With the end of Robert Jenrick’s tenure as Secretary of State for housing, and indeed the end of MHCLG (to be replaced by DLUHC), it would appear that the Government’s ambitious strategy to revolutionise the English planning system has been shelved. This is a shame, as one of the key drivers of the proposed reforms was an overhaul of the country’s geospatial open datasets to improve outcomes in the built environment. This agenda is no less critical to the concept of “levelling up,” which is, above all, about addressing regional inequality in the UK, and especially health inequality.
At PlaceChangers, we advise many of our clients on the use of location data. In particular, we are champions of the use of geospatial context datasets in early design phases. When combined with proprietary asset data, insights gained early can help “bake in” design quality - for example, by highlighting the underprovision of community assets within walking distance. This approach is suitable for public health, but it’s also good for the bottom line, and it can be undertaken as early as the business case phase.
I want to talk about how we go about it - and the ramifications for a wider “data revolution” in the industry. There is a change coming to the way we build neighbourhoods. Those astute enough to see what it looks like before it arrives will be best placed to exploit its opportunities. As in many industries today, this change will be driven by innovation in and around the collection and use of data. Specifically, the key to this innovation in the built environment sector will be “design quality”.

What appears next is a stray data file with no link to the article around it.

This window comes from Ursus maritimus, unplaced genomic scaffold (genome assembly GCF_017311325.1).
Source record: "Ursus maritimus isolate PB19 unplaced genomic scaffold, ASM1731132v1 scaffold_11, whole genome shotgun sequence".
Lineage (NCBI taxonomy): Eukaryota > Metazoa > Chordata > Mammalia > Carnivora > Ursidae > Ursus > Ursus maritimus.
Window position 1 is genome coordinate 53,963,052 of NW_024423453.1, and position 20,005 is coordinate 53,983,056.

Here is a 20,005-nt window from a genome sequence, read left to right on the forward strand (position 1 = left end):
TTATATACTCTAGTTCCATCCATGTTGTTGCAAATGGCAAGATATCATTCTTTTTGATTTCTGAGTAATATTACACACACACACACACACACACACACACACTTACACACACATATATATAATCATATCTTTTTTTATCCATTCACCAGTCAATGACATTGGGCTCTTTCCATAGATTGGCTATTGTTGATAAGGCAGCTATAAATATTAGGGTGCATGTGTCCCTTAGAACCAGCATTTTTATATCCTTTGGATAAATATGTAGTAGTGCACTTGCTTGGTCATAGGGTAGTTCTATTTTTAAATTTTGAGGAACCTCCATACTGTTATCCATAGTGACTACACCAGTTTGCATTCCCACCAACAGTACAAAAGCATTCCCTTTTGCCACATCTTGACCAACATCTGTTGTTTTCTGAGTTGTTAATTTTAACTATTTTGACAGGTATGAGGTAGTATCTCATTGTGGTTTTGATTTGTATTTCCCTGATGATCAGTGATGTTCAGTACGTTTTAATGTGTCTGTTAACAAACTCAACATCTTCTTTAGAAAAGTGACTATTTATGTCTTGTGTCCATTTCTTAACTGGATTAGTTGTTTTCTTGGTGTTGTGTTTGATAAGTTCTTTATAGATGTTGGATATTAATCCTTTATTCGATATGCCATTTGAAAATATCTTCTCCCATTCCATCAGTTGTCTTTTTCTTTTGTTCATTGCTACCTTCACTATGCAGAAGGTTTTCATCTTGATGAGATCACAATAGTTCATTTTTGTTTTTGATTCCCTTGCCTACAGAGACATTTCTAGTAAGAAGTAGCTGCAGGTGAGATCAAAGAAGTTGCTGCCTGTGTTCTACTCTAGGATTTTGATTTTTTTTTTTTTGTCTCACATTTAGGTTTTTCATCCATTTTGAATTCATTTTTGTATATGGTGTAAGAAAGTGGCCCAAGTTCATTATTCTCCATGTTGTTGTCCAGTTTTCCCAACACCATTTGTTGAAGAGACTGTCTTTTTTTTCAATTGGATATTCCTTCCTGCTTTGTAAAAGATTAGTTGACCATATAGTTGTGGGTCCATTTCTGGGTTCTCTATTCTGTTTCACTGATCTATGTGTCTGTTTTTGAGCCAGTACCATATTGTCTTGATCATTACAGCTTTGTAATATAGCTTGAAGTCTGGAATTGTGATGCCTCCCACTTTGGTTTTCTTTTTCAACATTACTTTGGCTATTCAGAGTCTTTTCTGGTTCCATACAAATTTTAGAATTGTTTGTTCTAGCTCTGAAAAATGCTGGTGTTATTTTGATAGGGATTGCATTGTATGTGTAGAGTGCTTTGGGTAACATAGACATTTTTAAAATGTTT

What do I mean by this?
What changes are on the horizon?
In March 2021, Arup published a whitepaper commissioned from the Open Data Institute entitled “Exploring new approaches for sharing data in the built environment”. The whitepaper found that, due to the highly siloed nature of the built environment sector, the immense economic value of the data collected by professionals in that sector - engineers, architects, urban designers, land managers, planners - presently goes unrealised. The ODI has written extensively about the value of data in the private sector, inspired in part by McKinsey, who, in 2013, estimated the unrealised value of open data at $3-5 trillion globally.
In June 2021, the Geospatial Commission released its Annual Plan 2021/2022, which emphasises the role of geospatial data in the economic recovery from the COVID-19 pandemic. It announced the Commission’s intentions to build out the National Underground Assets Register and invest in regional pilots of a “joined-up” approach to collecting and coordinating land use data. I’ve written about the limitations of the chaotic existing public sector land data ecosystem elsewhere.